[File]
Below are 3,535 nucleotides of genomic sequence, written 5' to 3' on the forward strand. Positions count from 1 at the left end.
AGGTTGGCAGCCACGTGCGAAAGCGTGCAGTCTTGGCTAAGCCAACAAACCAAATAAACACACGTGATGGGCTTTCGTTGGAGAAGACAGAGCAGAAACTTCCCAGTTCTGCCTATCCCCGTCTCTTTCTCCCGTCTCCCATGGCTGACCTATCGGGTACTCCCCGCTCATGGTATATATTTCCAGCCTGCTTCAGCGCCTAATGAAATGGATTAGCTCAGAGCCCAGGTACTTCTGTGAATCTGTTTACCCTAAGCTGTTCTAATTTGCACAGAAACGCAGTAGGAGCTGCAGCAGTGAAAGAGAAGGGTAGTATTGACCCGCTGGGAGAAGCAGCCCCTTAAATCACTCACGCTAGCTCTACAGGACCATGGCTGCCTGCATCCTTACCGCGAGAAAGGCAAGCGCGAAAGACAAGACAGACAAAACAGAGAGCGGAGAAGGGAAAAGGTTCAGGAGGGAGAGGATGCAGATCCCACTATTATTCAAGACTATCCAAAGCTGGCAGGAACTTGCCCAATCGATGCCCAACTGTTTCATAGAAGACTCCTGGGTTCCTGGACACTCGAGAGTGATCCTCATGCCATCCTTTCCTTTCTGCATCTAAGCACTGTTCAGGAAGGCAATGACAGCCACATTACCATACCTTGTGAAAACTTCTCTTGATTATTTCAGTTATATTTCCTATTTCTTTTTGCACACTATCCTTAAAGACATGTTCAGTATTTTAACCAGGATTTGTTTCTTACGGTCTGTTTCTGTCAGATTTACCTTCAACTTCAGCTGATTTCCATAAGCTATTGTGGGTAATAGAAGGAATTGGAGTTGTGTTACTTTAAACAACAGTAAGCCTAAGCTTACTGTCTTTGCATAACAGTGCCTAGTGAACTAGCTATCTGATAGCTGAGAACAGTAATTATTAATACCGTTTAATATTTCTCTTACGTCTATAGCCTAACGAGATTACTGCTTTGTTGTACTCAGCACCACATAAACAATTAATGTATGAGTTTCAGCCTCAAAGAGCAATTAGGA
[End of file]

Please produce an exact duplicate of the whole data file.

Below are 3,535 nucleotides of genomic sequence, written 5' to 3' on the forward strand. Positions count from 1 at the left end.
AGGTTGGCAGCCACGTGCGAAAGCGTGCAGTCTTGGCTAAGCCAACAAACCAAATAAACACACGTGATGGGCTTTCGTTGGAGAAGACAGAGCAGAAACTTCCCAGTTCTGCCTATCCCCGTCTCTTTCTCCCGTCTCCCATGGCTGACCTATCGGGTACTCCCCGCTCATGGTATATATTTCCAGCCTGCTTCAGCGCCTAATGAAATGGATTAGCTCAGAGCCCAGGTACTTCTGTGAATCTGTTTACCCTAAGCTGTTCTAATTTGCACAGAAACGCAGTAGGAGCTGCAGCAGTGAAAGAGAAGGGTAGTATTGACCCGCTGGGAGAAGCAGCCCCTTAAATCACTCACGCTAGCTCTACAGGACCATGGCTGCCTGCATCCTTACCGCGAGAAAGGCAAGCGCGAAAGACAAGACAGACAAAACAGAGAGCGGAGAAGGGAAAAGGTTCAGGAGGGAGAGGATGCAGATCCCACTATTATTCAAGACTATCCAAAGCTGGCAGGAACTTGCCCAATCGATGCCCAACTGTTTCATAGAAGACTCCTGGGTTCCTGGACACTCGAGAGTGATCCTCATGCCATCCTTTCCTTTCTGCATCTAAGCACTGTTCAGGAAGGCAATGACAGCCACATTACCATACCTTGTGAAAACTTCTCTTGATTATTTCAGTTATATTTCCTATTTCTTTTTGCACACTATCCTTAAAGACATGTTCAGTATTTTAACCAGGATTTGTTTCTTACGGTCTGTTTCTGTCAGATTTACCTTCAACTTCAGCTGATTTCCATAAGCTATTGTGGGTAATAGAAGGAATTGGAGTTGTGTTACTTTAAACAACAGTAAGCCTAAGCTTACTGTCTTTGCATAACAGTGCCTAGTGAACTAGCTATCTGATAGCTGAGAACAGTAATTATTAATACCGTTTAATATTTCTCTTACGTCTATAGCCTAACGAGATTACTGCTTTGTTGTACTCAGCACCACATAAACAATTAATGTATGAGTTTCAGCCTCAAAGAGCAATTAGGA